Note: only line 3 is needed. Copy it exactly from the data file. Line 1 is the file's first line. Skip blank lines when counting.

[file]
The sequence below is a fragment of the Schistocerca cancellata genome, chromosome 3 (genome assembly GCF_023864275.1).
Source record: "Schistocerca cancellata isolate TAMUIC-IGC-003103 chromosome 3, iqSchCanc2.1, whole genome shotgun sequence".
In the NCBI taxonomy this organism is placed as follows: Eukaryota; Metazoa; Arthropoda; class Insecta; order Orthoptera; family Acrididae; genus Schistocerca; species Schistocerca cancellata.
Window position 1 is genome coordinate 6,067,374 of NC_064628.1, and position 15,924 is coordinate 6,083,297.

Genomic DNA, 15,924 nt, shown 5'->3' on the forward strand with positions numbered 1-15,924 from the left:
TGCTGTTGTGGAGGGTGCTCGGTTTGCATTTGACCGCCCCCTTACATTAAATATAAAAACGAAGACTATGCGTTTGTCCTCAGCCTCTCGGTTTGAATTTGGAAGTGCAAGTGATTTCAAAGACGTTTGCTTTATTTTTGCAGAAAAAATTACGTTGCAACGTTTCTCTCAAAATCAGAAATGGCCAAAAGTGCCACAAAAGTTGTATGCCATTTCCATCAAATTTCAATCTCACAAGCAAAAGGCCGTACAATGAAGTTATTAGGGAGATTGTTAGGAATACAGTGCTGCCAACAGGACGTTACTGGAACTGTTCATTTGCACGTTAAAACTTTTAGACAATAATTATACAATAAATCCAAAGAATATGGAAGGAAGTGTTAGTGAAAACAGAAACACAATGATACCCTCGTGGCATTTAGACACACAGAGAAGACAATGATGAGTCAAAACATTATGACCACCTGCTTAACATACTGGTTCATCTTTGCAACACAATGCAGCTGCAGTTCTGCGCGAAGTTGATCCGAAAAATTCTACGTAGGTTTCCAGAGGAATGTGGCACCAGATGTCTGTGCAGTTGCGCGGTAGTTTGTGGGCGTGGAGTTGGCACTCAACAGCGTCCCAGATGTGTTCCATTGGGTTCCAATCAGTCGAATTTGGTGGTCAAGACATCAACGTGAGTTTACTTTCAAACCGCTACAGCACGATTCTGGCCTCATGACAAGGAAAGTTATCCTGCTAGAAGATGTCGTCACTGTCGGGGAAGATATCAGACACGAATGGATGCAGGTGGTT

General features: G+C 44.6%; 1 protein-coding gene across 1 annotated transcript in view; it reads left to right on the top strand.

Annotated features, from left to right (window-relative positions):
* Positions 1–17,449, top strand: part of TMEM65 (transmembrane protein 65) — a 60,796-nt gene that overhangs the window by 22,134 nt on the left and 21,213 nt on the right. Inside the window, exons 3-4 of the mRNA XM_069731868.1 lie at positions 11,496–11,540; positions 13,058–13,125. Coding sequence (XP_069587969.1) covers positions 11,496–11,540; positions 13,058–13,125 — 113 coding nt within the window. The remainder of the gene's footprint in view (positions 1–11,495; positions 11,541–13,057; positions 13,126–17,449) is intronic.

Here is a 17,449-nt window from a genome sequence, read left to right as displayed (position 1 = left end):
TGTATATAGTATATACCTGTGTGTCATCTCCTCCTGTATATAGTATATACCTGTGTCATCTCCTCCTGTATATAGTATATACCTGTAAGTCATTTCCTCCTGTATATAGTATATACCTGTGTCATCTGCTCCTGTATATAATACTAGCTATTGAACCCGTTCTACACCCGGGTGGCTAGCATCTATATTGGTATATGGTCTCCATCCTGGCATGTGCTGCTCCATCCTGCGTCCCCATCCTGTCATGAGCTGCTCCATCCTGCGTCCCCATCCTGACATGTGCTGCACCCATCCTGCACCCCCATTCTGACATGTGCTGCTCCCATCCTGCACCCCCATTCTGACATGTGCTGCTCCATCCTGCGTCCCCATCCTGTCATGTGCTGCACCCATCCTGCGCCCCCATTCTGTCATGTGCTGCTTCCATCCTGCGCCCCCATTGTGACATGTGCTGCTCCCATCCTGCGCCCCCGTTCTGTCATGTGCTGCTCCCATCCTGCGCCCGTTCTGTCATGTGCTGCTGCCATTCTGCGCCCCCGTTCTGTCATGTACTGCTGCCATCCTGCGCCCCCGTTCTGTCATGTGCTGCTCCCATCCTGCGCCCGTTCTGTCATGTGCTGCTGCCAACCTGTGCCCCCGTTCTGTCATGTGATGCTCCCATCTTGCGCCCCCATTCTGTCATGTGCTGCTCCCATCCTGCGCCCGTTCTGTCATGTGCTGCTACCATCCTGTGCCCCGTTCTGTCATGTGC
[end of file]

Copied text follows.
In the NCBI taxonomy this organism is placed as follows: Eukaryota; Metazoa; Arthropoda; class Insecta; order Orthoptera; family Acrididae; genus Schistocerca; species Schistocerca cancellata.